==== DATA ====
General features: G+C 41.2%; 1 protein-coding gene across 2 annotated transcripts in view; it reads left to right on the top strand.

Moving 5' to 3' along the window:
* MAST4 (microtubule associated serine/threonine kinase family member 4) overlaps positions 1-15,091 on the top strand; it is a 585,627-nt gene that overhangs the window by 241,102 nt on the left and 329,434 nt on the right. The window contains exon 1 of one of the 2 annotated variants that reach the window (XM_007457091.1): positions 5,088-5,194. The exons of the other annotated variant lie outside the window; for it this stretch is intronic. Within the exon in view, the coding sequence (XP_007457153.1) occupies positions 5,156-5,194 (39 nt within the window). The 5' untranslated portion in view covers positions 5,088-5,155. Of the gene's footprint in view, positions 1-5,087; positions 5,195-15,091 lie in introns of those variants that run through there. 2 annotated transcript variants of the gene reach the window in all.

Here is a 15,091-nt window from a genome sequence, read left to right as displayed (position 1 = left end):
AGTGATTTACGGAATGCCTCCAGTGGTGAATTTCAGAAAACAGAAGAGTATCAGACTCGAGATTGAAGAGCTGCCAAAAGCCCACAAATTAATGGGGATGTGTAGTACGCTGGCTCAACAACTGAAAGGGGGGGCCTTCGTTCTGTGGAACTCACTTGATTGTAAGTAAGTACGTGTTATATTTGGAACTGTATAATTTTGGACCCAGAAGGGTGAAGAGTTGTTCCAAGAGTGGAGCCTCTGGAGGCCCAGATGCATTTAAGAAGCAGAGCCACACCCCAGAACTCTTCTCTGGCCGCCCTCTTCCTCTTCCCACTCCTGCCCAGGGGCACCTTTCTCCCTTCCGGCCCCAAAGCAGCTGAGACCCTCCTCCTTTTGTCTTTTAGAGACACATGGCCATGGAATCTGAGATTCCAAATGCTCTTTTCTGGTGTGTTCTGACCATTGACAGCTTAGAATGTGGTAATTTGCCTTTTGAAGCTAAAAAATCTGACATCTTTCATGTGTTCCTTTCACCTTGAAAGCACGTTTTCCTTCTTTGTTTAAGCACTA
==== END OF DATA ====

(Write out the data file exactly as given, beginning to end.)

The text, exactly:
General features: G+C 41.2%; 1 protein-coding gene across 2 annotated transcripts in view; it reads left to right on the top strand.

Moving 5' to 3' along the window:
* MAST4 (microtubule associated serine/threonine kinase family member 4) overlaps positions 1-15,091 on the top strand; it is a 585,627-nt gene that overhangs the window by 241,102 nt on the left and 329,434 nt on the right. The window contains exon 1 of one of the 2 annotated variants that reach the window (XM_007457091.1): positions 5,088-5,194. The exons of the other annotated variant lie outside the window; for it this stretch is intronic. Within the exon in view, the coding sequence (XP_007457153.1) occupies positions 5,156-5,194 (39 nt within the window). The 5' untranslated portion in view covers positions 5,088-5,155. Of the gene's footprint in view, positions 1-5,087; positions 5,195-15,091 lie in introns of those variants that run through there. 2 annotated transcript variants of the gene reach the window in all.

Here is a 15,091-nt window from a genome sequence, read left to right as displayed (position 1 = left end):
AGTGATTTACGGAATGCCTCCAGTGGTGAATTTCAGAAAACAGAAGAGTATCAGACTCGAGATTGAAGAGCTGCCAAAAGCCCACAAATTAATGGGGATGTGTAGTACGCTGGCTCAACAACTGAAAGGGGGGGCCTTCGTTCTGTGGAACTCACTTGATTGTAAGTAAGTACGTGTTATATTTGGAACTGTATAATTTTGGACCCAGAAGGGTGAAGAGTTGTTCCAAGAGTGGAGCCTCTGGAGGCCCAGATGCATTTAAGAAGCAGAGCCACACCCCAGAACTCTTCTCTGGCCGCCCTCTTCCTCTTCCCACTCCTGCCCAGGGGCACCTTTCTCCCTTCCGGCCCCAAAGCAGCTGAGACCCTCCTCCTTTTGTCTTTTAGAGACACATGGCCATGGAATCTGAGATTCCAAATGCTCTTTTCTGGTGTGTTCTGACCATTGACAGCTTAGAATGTGGTAATTTGCCTTTTGAAGCTAAAAAATCTGACATCTTTCATGTGTTCCTTTCACCTTGAAAGCACGTTTTCCTTCTTTGTTTAAGCACTA